VOL. 38 | NO. 8 | Friday, February 21, 2014
Nashville no 'shoo-in' for high-speed Google Fiber
By Hollie Deese
When it comes to the Internet, faster is better. And it’s possible that next year those annoying spinning wheels, stalled video streams and slow-to-load websites could be a thing of the past.
Google announced Wednesday that Nashville is on a short list of cities they are evaluating for expansion of their Google Fiber network, which gives Internet users a speed of one gigabit per second, up to 100 times faster than existing broadband services.
Current Google Fiber cities are Provo, Kansas City, and Austin. Nashville joins 33 other potential Google Fiber cities, including metro Portland, Salt Lake City, San Jose, Phoenix, San Antonio, Atlanta, Charlotte, and Raleigh-Durham.
“The announcement is great but Nashville is only being considered – we're not a shoo-in yet,” says Alex Curtis of the Creators’ Freedom Project. “Not only is existing infrastructure going to be a big consideration but so is support. Mainly from our municipal government, the tech community, and our citizens. This is going to be a tremendous effort to make this happen, and I'm very excited about the possibilities.”
Google says they will make the announcement of which cities will be chosen by the end of 2014, and not everyone is guaranteed to be chosen. First, Google has to work with city leaders to evaluate if it is even possible.
Google is asking all potential cities to not only provide them with information that can speed up planning and construction, which includes maps of poles, conduit lines and existing water, gas, and electricity lines, but Google also is asking Nashville to streamline the permitting procedures and give them access to local infrastructure to make it easier for speedy construction.
In return, Google will evaluate cost and timeline for building the fiber-optic network in town with a detailed study that could affect construction plans, including Music City’s topography, flood zones, housing density and local infrastructure condition.
And Nashville is on board to make it happen.
“We are pleased that Nashville is on a short list of cities that Google will be evaluating for its ultra-high speed Google Fiber broadband network. Nashville is a fast-growing, vibrant city, and this announcement speaks to our momentum as a city of the future,” Mayor Karl Dean said in a statement after the announcement.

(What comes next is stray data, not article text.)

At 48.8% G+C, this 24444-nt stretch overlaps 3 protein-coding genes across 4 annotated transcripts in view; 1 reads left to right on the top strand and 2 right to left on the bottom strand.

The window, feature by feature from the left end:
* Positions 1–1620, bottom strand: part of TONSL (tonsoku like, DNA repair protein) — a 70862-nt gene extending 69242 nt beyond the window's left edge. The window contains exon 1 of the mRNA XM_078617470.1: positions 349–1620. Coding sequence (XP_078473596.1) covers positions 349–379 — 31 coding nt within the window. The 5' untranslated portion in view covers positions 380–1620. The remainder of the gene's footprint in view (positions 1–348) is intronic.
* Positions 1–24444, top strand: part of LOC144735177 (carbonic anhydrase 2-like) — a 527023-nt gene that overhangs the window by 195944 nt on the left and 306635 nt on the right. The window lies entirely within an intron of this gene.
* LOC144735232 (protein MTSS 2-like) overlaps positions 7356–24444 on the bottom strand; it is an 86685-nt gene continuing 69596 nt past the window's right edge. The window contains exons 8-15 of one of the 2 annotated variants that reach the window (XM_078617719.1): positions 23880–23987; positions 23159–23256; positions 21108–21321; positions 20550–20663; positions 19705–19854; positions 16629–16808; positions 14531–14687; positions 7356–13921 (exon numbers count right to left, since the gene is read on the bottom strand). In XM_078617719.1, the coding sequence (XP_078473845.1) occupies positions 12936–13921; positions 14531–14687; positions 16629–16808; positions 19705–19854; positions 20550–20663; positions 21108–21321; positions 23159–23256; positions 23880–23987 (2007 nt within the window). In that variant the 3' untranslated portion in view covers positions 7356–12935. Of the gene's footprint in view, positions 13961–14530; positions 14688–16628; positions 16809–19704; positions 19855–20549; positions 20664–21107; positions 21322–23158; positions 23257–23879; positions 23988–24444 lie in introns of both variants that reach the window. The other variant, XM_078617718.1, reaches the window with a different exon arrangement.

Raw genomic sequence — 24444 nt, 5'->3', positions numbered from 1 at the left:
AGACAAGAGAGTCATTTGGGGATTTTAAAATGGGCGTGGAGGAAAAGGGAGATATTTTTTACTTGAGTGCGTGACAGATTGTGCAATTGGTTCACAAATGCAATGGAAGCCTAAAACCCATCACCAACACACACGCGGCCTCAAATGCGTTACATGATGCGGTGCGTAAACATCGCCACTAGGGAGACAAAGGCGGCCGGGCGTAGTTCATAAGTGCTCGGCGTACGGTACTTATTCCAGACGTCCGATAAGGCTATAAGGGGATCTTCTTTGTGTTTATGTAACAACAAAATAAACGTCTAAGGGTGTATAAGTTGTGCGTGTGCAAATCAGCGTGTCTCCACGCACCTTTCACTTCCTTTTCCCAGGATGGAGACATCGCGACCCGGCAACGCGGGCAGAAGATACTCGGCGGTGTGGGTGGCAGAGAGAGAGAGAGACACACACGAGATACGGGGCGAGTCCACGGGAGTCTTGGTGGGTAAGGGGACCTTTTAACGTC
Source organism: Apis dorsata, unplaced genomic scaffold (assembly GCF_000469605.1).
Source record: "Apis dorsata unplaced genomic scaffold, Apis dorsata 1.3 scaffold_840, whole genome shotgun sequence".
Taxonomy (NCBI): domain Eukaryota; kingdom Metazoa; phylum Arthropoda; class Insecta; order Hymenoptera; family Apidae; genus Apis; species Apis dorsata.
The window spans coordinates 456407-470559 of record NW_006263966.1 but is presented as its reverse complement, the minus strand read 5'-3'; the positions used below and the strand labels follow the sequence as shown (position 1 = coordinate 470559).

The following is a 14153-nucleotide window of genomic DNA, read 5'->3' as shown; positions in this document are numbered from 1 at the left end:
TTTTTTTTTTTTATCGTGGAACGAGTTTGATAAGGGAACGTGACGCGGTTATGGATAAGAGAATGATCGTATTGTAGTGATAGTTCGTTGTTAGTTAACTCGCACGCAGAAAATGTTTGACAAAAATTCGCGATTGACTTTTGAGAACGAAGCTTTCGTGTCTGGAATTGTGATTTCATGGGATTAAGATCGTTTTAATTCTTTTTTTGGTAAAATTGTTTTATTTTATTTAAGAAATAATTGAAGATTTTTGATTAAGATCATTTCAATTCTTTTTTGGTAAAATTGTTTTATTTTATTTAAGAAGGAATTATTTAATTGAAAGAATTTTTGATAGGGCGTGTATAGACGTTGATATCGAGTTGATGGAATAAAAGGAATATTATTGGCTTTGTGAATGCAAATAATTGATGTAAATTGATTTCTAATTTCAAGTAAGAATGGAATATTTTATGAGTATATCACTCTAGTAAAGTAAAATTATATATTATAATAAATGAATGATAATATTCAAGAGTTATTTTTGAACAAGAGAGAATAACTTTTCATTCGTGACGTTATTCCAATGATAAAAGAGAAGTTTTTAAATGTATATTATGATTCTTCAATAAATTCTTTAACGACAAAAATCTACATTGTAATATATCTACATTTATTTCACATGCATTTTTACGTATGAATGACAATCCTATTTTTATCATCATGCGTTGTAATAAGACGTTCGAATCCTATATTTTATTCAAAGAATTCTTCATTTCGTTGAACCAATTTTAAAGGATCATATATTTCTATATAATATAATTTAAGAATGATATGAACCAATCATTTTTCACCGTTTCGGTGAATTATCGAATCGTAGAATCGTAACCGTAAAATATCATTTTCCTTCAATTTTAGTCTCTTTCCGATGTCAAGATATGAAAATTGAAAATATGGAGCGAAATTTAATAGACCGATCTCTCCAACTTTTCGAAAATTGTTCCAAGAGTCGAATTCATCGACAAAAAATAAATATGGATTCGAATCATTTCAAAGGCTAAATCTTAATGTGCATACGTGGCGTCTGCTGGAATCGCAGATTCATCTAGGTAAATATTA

“Google is still in the early stages of looking at our city’s infrastructure, and we look forward to working with the company as they explore the possibility of bringing Google Fiber to Nashville.”
Prices for the Google Fiber, which launched in 2010, would be comparable to what most local households already pay for broadband access, about $70 for Internet and $120 for Internet and television.
“As the state broadband initiative, Connected Tennessee applauds all efforts to expand and improve high-speed Internet services in our state,” said Corey Johns, executive director if Connected Tennessee, which works to increase broadband use across the state.
“Tennessee was home to North America’s 1st Gigabit fiber network, and today’s announcement of plans to bring Google Fiber to Nashville only affirms our position as a leader for innovation enabled by robust connectivity. Ultra-high-speed broadband networks like Google Fiber can serve as a backbone for continued economic competitiveness, improved educational opportunities, access to higher-quality healthcare and more.”
If Google does come to Nashville, Johns stresses the importance of making sure people not only have access but know how to use it.
“It is important to recognize, however, that many (32 percent) of our fellow Tennesseans remain on the wrong side of the digital divide, primarily due to barriers other than access (leading barriers to broadband adoption include cost, the lack of digital skills and the lack of perceived benefits of broadband),” he says.
“To fully leverage network investments by Google or our existing service providers, we must focus on cultivating a tech-savvy workforce through increased technology integration in our schools, by addressing the digital skills shortcomings of our unemployed and underemployed adults and through efforts like the Nashville Technology Council’s ‘T3’ and ‘Work IT’ initiatives.
“Connected Tennessee looks forward to working with state and local leaders, public and private partners, existing technology providers and Google Fiber to continue advancing the technology landscape in Nashville and across Tennessee.”